Two UFV students were asked for resumes while presenting their final project — an automated control system that could be used in an industrial setting — at Western Canada’s largest technology conference.
Cody Shabbits and Markus Tonsaker recently graduated from UFV’s Automation and Robotics Technician course, a two-semester diploma program. They facilitated a booth at the B.C. Tech Summit, May 14–16, where they demonstrated an automated industrial process based on skills they learned in the course.
The Automation and Robotics Technician diploma teaches the building, maintaining, calibration, and integration of automation and control systems.
Shabbits’ and Tonsaker’s presence at the Summit gave UFV a chance to present some of its unique educational offerings, and was a networking opportunity for Shabbits and Tonsaker.
“On our final day at the Tech Summit, Cody and I were both approached by VP and CIO of Teck, Kalev Ruberg,” Tonsaker said. “Mr. Ruberg asked for a resume from Cody and I. I’m expecting hopefully to be contacted about a job offer at Teck.”
Teck is a metals and mining company and is Canada’s largest diversified resources company.
Shabbits’ and Tonsaker’s demonstration is entirely automated to portion a precise amount of liquid from a series of holding tanks into a mixing cup. The mixture’s temperature is specifically regulated and its bubble time (representing carbonation) can be adjusted through inputs from their handheld controller. After the process is complete, a robotic arm picks up the cup, places a cap on it, and puts it onto a tray.
“Simply put, it is a demo of mixing controlled amounts of three different liquids into a larger tank, then heating the mixed liquid to a desired set point of up to 50 degrees Celsius,” Sabbits said.
Their machine represents what can be done through automation. This particular system could be used in a microbrewery or for ingredient mixing in a food plant, but the concept isn’t limited to a specific process and has many different industrial uses including energy and manufacturing.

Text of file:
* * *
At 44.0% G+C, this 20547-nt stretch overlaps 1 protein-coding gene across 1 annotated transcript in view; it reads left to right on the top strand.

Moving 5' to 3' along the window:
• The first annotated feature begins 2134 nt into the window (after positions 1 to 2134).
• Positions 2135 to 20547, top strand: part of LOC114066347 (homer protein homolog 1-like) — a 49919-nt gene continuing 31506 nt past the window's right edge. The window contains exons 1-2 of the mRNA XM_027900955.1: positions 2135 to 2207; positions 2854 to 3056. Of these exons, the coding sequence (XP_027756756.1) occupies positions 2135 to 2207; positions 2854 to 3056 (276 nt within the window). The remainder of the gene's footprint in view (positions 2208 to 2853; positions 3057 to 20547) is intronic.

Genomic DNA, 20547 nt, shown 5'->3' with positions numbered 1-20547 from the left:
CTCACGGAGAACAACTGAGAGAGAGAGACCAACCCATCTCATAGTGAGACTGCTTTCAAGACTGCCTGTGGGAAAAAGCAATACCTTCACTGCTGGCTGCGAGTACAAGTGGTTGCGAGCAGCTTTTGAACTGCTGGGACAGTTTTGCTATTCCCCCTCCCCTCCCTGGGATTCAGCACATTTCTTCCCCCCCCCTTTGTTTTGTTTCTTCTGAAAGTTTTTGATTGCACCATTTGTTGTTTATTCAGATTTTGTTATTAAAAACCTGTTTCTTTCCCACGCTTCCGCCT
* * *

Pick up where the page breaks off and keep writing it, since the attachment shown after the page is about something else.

“We accomplished this task by programming Programmable Logic Controllers (PLCs) that are widely used in the industry,” Shabbits said. “Along with these was our Human Machine Interface (HMI) which is essentially a touch pad controller for turning on/off anything we wanted in the system. We custom designed all of the layout (graphics, tags, animations, etc.) for this controller.”
Tonsaker said the diploma has taught him how to program robotic arms, work with various PLC brands, work with pneumatics and hydraulics, and many different sensors and actuators, as well as a variety of process control methods.
“Automation and Robotics has taught us a lot about the industry,” Tonsaker said. “We have learned immense amounts of knowledge on pneumatic pistons and controls, PLC programming languages and application, electro-pneumatic actuation of valves and pumps through an HMI, robotic arm skills, troubleshooting, and even knowledge in agriculture equipment.”
In regards to looking toward entering the workforce, Shabbits said he’d like to end up with a job that focuses on installing, repairing, or upgrading manual facilities to automated ones.
“I really like the hands-on aspect of it, while still dealing with the computer programming part as well. It’s a nice combination of electrical and mechanical work,” he said.
Tonsaker said he’d like to start a business related to the skills learned in the course.
“I am considering any job related to what I have learned in school,” Tonsaker said. “This will allow me to be financially ready to start a business.”
Image: The Cascade